Hardcover, 351 pages
Published July 7th, 2015 by NAL
This cover *fans self*…you can’t really see it on this picture but the letters are sort of engraved? So you can’t stop rubbing it with your fingers? The same effect these *points at picture below* kinds of books have?
(I’m open to receiving playbooks for review at any time btw…for my little niece *cough, cough**stares longingly at this picture with index finger in Michelangelo/ET style*. I’m also open to receiving used ones, as long as the shit/vomit stain-to-page-ratio is acceptable).
“Ruthless and supremely powerful, the Great Library is now a presence in every major city, governing the flow of knowledge to the masses. Alchemy allows the Library to deliver the content of the greatest works of history instantly—but the personal ownership of books is expressly forbidden.
Jess Brightwell believes in the value of the Library, but the majority of his knowledge comes from illegal books obtained by his family, who are involved in the thriving black market. Jess has been sent to be his family’s spy, but his loyalties are tested in the final months of his training to enter the Library’s service.
When his friend inadvertently commits heresy by creating a device that could change the world, Jess discovers that those who control the Great Library believe that knowledge is more valuable than any human life—and soon both heretics and books will burn…“
Thankfully, the cover wasn’t the only thing that was good about this book. Fuck drum ruffles and building up tension: I LOVED it. It wasn’t at all what I expected it to be, but I fucking loved it anyway.
What I expected:
Secret libraries with musty books and ancient archivists with long beards and a progressive form of arthritis roaming around in there.
What I got:
A not so secret library with musty books and one Archivist with quite possibly a long beard, arthritis, gout, and/or rheumatism, roaming around in the highest faculties of that library.
What else was in there:
Steampunk! I never, for the life of me expected this book to fall into the steampunk category; steam carriages, blueprints for clockwork devices, a Victorian feeling to the surroundings (especially in the European locations)…it’s all in there! A common steampunk setting, the Wild West, is replaced here by North Africa/Egypt. And last, but definitely not least, automatons. These come in the forms of, among other things, lions, sphinxes and roman warriors, and boy, did they creep the shit out of me!
When I started to read, I was pleasantly surprised by finding the protagonist to be a 16-year-old boy, instead of a girl, for once. Jess is the son of one of the most important men in the book smuggling business. See, books, real books, are rare in this dystopian setting.
It’s 2025 and the Alexandrian Library was never destroyed. On the contrary, it thrived and became the most powerful institute on the planet. People aren’t allowed to own real books anymore. Being caught with a real book can even mean the death penalty.
Why do I keep saying real books? Because there are fake books, so-called ‘blanks’ which people are allowed to possess. It’s kind of hard to describe; the mechanics behind it aren’t made entirely clear in this book yet, but it sort of works like an e-reader? Only with some kind of magic instead of electricity and wifi? And paper? The only books allowed to read are determined by the Library and ‘sent’ to the blanks by the Library. This way, everyone only ever gets to read the same books. And fake ones on top of that. So those real (illegal) books I was talking about are worth a fortune!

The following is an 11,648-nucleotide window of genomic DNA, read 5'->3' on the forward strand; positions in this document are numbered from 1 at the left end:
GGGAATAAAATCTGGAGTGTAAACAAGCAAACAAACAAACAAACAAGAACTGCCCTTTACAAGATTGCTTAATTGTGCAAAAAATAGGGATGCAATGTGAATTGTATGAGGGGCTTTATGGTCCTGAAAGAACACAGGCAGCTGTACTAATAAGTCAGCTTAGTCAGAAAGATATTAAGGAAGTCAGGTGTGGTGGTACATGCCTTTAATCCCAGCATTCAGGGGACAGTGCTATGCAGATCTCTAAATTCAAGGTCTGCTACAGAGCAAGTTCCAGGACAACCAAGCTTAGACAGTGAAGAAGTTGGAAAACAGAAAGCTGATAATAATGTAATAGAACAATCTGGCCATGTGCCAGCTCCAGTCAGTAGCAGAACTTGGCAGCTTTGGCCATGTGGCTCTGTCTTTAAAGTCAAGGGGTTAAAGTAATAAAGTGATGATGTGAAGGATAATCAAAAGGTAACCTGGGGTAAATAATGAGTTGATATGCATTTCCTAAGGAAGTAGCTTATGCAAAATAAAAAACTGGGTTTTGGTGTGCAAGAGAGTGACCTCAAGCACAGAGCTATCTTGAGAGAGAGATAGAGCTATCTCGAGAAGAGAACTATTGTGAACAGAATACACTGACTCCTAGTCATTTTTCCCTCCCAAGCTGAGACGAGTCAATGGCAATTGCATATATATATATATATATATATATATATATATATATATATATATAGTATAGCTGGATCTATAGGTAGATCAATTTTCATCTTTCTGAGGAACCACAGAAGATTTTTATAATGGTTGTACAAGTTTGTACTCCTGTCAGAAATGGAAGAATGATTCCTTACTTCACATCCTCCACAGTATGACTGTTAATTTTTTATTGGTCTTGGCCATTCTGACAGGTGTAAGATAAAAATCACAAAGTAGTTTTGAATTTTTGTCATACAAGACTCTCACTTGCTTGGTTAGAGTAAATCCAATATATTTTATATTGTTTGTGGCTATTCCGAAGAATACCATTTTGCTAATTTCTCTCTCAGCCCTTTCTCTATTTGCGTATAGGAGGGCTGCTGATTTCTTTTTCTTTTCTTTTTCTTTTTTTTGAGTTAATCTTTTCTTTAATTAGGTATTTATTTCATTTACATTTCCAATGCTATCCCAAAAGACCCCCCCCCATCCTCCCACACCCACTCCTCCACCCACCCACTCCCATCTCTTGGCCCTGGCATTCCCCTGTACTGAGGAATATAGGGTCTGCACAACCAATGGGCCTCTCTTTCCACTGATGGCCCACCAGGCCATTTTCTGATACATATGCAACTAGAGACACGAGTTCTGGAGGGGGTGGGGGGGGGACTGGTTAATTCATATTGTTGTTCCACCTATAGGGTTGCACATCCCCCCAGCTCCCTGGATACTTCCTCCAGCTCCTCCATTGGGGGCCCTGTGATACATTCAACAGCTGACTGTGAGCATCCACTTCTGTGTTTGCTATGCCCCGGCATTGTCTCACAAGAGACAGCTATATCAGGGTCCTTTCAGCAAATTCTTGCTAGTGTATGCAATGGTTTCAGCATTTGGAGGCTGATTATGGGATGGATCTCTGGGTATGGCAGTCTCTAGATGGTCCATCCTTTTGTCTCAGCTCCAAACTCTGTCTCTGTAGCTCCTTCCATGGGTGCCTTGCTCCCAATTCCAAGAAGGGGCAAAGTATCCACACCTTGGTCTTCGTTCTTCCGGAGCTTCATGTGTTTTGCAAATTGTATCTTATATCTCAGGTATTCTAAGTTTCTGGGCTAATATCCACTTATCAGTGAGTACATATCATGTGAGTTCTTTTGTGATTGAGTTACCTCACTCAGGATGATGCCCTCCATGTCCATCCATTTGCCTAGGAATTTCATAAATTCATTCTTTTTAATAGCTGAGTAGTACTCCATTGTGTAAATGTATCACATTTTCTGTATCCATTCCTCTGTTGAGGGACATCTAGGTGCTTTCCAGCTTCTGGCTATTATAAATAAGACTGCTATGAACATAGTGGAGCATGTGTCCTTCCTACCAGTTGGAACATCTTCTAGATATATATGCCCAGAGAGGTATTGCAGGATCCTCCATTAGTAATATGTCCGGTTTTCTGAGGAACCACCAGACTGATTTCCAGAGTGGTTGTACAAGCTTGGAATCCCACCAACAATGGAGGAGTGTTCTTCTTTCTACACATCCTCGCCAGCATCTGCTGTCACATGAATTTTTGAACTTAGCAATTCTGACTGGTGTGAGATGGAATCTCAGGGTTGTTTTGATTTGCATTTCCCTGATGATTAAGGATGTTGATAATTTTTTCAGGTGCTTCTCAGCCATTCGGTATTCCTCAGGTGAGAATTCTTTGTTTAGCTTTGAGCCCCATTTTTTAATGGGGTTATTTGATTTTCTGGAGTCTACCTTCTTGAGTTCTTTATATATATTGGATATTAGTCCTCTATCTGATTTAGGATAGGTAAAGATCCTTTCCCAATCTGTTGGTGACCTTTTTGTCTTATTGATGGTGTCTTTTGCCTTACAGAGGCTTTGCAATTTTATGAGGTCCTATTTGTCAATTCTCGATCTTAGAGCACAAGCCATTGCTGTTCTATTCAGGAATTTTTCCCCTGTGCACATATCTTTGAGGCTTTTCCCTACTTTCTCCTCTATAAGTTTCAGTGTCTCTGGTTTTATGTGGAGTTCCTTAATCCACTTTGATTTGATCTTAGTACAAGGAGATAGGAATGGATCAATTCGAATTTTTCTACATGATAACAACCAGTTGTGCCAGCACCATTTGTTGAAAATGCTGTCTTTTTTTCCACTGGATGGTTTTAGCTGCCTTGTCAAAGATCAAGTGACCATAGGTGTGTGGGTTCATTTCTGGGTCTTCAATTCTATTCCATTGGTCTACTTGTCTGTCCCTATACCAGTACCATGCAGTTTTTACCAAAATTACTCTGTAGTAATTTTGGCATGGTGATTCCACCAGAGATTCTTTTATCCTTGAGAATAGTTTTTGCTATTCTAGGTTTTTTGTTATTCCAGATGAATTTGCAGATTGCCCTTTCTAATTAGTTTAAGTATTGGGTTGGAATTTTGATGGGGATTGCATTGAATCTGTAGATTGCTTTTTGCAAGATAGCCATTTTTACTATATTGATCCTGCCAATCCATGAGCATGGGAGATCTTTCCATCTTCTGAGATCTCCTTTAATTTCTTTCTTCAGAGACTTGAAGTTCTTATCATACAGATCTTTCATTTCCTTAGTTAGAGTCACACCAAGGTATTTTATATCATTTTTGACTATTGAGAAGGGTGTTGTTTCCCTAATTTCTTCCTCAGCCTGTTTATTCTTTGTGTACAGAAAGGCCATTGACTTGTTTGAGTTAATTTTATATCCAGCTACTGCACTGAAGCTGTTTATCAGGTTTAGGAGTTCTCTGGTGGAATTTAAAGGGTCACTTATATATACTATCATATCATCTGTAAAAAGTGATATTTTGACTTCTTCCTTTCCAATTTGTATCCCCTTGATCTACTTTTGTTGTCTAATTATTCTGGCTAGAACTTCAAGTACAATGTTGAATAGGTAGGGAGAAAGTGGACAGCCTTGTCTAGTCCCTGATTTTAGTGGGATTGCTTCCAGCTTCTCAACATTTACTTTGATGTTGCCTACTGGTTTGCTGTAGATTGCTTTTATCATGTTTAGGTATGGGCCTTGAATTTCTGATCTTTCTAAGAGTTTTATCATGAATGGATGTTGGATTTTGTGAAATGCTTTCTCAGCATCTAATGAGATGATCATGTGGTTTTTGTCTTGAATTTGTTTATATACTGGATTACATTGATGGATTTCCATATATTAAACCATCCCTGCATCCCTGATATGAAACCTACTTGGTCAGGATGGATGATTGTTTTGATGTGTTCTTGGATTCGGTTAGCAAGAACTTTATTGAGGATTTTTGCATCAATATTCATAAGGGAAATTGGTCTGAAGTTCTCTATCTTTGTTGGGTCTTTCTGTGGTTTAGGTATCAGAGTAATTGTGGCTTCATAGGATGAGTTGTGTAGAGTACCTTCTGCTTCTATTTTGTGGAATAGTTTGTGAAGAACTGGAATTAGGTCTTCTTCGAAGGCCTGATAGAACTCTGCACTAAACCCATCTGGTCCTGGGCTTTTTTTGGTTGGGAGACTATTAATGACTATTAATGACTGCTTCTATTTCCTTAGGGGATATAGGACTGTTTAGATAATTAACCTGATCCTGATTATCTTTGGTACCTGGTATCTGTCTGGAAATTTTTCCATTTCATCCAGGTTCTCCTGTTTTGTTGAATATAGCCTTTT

Jess doesn’t give two shits about the smuggling business, though. He was just naturally forced into it by his family when he was still a little boy. What Jess does give a shit about are the books themselves. He loves to read, touch and sniff the leather copies his dad makes him smuggle to the most horrible people. This passion for books comes in handy when one day, Jess’ father sends him off to study at the Library’s University, something which is only reserved for the exceptionally rich and/or smart. We then roll into some sort of Hogwarts with pyramids, but with a lot more focus on physical combat.
Jess and the other students there soon find out that the Great Library is a horrible institution, and their scholar, Christopher Wolfe, a massive douchebag.
Why do you want to read this book?
Because it’s awesome. Because it’s fast paced. Because it’s fairly original. Because it’s a book about books! Because there are 3 ‘factions’: the Smugglers/Dealers, the Great Library, and the so-called Burners who’d do anything to put a stop to the Great Library’s ridiculous power, even by (you probably guessed it) burning real books. And you never know where your sympathy really lies (or well, I didn’t), meaning there are some mighty interesting plot twists. The world building is excellent. The characters are excellent. Did I mention the automatons were creepy? Amagad!!
I first thought of giving it 4.5 brownies because there’s a bit of romance in there which could’ve been left out if it were up to me. Plus, the bit about not knowing exactly what a blank really looks like. But then, I thought I shouldn’t be such a sour cunt and just give it the full five stars because I really enjoyed it and finished it within a matter of hours/days.
So do I recommend this book? Yes. Hell
Links to the book: